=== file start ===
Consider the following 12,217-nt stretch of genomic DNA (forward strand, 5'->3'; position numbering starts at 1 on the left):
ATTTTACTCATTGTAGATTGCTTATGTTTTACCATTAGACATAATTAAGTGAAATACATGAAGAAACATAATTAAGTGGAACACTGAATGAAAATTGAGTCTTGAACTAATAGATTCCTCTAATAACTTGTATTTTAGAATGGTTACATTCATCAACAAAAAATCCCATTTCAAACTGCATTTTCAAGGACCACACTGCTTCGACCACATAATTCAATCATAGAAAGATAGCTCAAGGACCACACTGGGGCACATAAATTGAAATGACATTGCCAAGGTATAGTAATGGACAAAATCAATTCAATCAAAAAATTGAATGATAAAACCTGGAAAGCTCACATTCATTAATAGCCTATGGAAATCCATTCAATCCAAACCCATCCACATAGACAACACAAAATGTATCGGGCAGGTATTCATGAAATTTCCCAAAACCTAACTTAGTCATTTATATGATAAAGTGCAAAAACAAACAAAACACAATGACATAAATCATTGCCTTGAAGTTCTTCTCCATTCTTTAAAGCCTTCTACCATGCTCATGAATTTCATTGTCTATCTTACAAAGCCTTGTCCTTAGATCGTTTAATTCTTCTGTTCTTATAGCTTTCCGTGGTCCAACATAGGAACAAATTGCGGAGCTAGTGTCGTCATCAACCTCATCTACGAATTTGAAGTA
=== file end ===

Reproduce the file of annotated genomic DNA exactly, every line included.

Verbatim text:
Consider the following 12,217-nt stretch of genomic DNA (forward strand, 5'->3'; position numbering starts at 1 on the left):
ATTTTACTCATTGTAGATTGCTTATGTTTTACCATTAGACATAATTAAGTGAAATACATGAAGAAACATAATTAAGTGGAACACTGAATGAAAATTGAGTCTTGAACTAATAGATTCCTCTAATAACTTGTATTTTAGAATGGTTACATTCATCAACAAAAAATCCCATTTCAAACTGCATTTTCAAGGACCACACTGCTTCGACCACATAATTCAATCATAGAAAGATAGCTCAAGGACCACACTGGGGCACATAAATTGAAATGACATTGCCAAGGTATAGTAATGGACAAAATCAATTCAATCAAAAAATTGAATGATAAAACCTGGAAAGCTCACATTCATTAATAGCCTATGGAAATCCATTCAATCCAAACCCATCCACATAGACAACACAAAATGTATCGGGCAGGTATTCATGAAATTTCCCAAAACCTAACTTAGTCATTTATATGATAAAGTGCAAAAACAAACAAAACACAATGACATAAATCATTGCCTTGAAGTTCTTCTCCATTCTTTAAAGCCTTCTACCATGCTCATGAATTTCATTGTCTATCTTACAAAGCCTTGTCCTTAGATCGTTTAATTCTTCTGTTCTTATAGCTTTCCGTGGTCCAACATAGGAACAAATTGCGGAGCTAGTGTCGTCATCAACCTCATCTACGAATTTGAAGTA